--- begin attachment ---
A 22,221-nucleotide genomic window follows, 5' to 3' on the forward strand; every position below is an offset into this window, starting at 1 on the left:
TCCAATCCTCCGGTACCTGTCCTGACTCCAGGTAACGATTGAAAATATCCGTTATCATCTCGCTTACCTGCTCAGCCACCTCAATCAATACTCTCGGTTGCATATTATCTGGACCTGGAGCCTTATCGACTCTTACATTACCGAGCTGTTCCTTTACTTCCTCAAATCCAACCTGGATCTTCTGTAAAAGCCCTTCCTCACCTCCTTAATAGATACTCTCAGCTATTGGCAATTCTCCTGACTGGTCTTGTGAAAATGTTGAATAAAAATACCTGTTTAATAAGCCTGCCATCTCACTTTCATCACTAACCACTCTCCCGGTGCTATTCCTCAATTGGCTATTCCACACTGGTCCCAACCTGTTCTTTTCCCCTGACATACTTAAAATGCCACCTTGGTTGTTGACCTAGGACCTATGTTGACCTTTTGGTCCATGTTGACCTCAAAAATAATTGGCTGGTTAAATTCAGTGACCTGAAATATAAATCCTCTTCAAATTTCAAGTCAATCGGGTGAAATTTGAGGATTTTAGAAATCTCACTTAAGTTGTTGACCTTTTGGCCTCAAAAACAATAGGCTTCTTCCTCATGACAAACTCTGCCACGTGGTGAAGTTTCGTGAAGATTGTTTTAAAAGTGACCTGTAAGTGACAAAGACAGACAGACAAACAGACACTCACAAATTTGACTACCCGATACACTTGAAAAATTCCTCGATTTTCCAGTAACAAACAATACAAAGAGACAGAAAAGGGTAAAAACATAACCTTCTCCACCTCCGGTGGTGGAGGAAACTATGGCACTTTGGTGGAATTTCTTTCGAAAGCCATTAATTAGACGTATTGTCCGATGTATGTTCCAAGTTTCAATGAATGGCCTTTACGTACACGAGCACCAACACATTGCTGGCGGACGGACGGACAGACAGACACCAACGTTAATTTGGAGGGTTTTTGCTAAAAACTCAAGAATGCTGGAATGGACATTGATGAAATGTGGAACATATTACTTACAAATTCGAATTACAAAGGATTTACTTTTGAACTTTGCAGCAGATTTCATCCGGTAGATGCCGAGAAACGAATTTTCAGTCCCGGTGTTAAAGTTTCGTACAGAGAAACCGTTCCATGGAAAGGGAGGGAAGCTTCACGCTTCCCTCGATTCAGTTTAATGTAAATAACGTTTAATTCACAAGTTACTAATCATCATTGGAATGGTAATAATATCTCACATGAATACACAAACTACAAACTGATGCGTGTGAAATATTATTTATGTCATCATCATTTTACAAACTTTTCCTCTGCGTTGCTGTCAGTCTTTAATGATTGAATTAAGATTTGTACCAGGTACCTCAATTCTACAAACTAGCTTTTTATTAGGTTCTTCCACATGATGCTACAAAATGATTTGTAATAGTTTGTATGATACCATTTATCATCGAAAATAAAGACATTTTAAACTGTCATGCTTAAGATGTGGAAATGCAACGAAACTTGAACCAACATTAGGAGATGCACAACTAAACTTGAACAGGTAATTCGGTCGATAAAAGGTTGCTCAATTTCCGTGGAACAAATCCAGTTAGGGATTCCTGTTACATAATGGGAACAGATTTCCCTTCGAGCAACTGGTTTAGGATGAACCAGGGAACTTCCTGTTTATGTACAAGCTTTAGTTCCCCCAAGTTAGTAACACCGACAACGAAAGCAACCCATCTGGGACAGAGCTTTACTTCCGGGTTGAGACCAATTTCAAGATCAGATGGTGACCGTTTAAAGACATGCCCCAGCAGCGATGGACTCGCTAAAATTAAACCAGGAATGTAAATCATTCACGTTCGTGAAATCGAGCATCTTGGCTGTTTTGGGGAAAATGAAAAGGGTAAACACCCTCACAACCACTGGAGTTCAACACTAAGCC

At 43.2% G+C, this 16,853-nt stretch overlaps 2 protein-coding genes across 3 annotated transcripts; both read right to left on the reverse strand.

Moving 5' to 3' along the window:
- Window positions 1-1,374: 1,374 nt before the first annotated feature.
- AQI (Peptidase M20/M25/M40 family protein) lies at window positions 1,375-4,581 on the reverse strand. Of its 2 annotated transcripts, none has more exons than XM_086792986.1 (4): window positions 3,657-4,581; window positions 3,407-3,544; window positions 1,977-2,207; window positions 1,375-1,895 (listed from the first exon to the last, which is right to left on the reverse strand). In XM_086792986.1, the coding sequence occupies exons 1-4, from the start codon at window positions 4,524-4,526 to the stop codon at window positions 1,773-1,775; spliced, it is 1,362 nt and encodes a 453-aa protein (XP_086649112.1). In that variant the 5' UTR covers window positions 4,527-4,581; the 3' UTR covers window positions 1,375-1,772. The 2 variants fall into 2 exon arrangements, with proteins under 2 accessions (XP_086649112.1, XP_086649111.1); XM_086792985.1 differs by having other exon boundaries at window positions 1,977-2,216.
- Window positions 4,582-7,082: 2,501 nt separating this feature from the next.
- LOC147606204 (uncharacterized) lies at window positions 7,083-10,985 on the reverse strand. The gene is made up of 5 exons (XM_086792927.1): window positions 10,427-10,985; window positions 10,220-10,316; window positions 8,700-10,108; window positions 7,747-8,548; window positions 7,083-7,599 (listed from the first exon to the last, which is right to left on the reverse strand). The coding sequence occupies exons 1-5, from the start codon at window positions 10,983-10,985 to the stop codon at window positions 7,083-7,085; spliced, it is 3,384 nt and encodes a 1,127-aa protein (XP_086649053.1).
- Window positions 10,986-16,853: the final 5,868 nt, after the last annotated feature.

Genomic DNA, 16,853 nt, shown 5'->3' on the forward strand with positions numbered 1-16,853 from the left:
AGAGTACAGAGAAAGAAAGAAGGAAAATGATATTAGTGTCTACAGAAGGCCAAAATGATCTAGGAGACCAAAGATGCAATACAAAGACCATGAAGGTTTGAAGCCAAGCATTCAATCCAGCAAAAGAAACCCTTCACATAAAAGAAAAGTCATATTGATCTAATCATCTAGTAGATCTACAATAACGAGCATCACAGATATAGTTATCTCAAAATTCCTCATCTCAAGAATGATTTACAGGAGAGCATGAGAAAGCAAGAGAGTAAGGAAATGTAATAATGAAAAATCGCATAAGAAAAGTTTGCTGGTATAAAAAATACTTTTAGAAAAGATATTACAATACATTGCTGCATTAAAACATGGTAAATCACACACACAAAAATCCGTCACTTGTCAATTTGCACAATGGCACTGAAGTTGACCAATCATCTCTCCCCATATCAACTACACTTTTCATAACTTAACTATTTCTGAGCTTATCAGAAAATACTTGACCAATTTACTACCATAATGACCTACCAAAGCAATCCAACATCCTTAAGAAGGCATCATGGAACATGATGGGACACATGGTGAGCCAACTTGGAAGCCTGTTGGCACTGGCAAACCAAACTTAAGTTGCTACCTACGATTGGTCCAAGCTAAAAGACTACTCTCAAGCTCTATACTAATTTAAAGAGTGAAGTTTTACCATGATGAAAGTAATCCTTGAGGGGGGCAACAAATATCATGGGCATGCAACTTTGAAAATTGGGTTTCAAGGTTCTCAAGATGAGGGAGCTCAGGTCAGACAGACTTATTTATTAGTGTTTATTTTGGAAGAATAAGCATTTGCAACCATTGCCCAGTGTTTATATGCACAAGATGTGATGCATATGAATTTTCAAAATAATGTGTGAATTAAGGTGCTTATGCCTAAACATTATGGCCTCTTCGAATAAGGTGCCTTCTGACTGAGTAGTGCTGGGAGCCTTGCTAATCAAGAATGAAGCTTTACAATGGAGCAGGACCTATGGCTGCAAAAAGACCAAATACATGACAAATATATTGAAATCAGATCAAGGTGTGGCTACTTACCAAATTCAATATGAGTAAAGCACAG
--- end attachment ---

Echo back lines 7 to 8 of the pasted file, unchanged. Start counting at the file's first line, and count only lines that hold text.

- Window positions 4,582-7,082: 2,501 nt separating this feature from the next.
- LOC147606204 (uncharacterized) lies at window positions 7,083-10,985 on the reverse strand. The gene is made up of 5 exons (XM_086792927.1): window positions 10,427-10,985; window positions 10,220-10,316; window positions 8,700-10,108; window positions 7,747-8,548; window positions 7,083-7,599 (listed from the first exon to the last, which is right to left on the reverse strand). The coding sequence occupies exons 1-5, from the start codon at window positions 10,983-10,985 to the stop codon at window positions 7,083-7,085; spliced, it is 3,384 nt and encodes a 1,127-aa protein (XP_086649053.1).